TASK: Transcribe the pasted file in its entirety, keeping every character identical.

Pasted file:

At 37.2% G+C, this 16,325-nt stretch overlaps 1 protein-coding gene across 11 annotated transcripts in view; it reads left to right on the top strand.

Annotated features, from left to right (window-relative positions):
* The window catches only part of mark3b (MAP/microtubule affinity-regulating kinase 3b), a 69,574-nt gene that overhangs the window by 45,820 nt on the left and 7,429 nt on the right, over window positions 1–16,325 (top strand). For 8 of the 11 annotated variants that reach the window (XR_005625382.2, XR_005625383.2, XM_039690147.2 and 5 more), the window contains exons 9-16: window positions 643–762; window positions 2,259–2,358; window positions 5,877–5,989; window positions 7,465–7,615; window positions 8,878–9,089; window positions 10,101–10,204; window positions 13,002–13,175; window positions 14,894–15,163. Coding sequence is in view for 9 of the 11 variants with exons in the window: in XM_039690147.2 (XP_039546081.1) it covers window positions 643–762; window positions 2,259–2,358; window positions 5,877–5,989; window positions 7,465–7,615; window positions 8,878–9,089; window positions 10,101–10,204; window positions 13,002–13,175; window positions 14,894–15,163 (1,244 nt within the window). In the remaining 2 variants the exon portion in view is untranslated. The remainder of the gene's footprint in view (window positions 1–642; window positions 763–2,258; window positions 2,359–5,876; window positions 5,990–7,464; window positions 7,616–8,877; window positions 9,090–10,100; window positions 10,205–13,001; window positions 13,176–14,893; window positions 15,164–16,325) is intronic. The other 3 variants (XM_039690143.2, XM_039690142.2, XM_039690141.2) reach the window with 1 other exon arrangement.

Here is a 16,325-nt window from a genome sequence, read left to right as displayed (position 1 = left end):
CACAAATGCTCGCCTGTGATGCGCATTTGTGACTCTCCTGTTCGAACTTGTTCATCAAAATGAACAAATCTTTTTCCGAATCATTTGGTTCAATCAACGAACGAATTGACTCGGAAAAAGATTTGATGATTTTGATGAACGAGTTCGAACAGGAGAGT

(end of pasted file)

At 37.2% G+C, this 16,325-nt stretch overlaps 1 protein-coding gene across 11 annotated transcripts in view; it reads left to right on the top strand.

Annotated features, from left to right (window-relative positions):
* The window catches only part of mark3b (MAP/microtubule affinity-regulating kinase 3b), a 69,574-nt gene that overhangs the window by 45,820 nt on the left and 7,429 nt on the right, over window positions 1–16,325 (top strand). For 8 of the 11 annotated variants that reach the window (XR_005625382.2, XR_005625383.2, XM_039690147.2 and 5 more), the window contains exons 9-16: window positions 643–762; window positions 2,259–2,358; window positions 5,877–5,989; window positions 7,465–7,615; window positions 8,878–9,089; window positions 10,101–10,204; window positions 13,002–13,175; window positions 14,894–15,163. Coding sequence is in view for 9 of the 11 variants with exons in the window: in XM_039690147.2 (XP_039546081.1) it covers window positions 643–762; window positions 2,259–2,358; window positions 5,877–5,989; window positions 7,465–7,615; window positions 8,878–9,089; window positions 10,101–10,204; window positions 13,002–13,175; window positions 14,894–15,163 (1,244 nt within the window). In the remaining 2 variants the exon portion in view is untranslated. The remainder of the gene's footprint in view (window positions 1–642; window positions 763–2,258; window positions 2,359–5,876; window positions 5,990–7,464; window positions 7,616–8,877; window positions 9,090–10,100; window positions 10,205–13,001; window positions 13,176–14,893; window positions 15,164–16,325) is intronic. The other 3 variants (XM_039690143.2, XM_039690142.2, XM_039690141.2) reach the window with 1 other exon arrangement.

Here is a 16,325-nt window from a genome sequence, read left to right as displayed (position 1 = left end):
CACAAATGCTCGCCTGTGATGCGCATTTGTGACTCTCCTGTTCGAACTTGTTCATCAAAATGAACAAATCTTTTTCCGAATCATTTGGTTCAATCAACGAACGAATTGACTCGGAAAAAGATTTGATGATTTTGATGAACGAGTTCGAACAGGAGAGT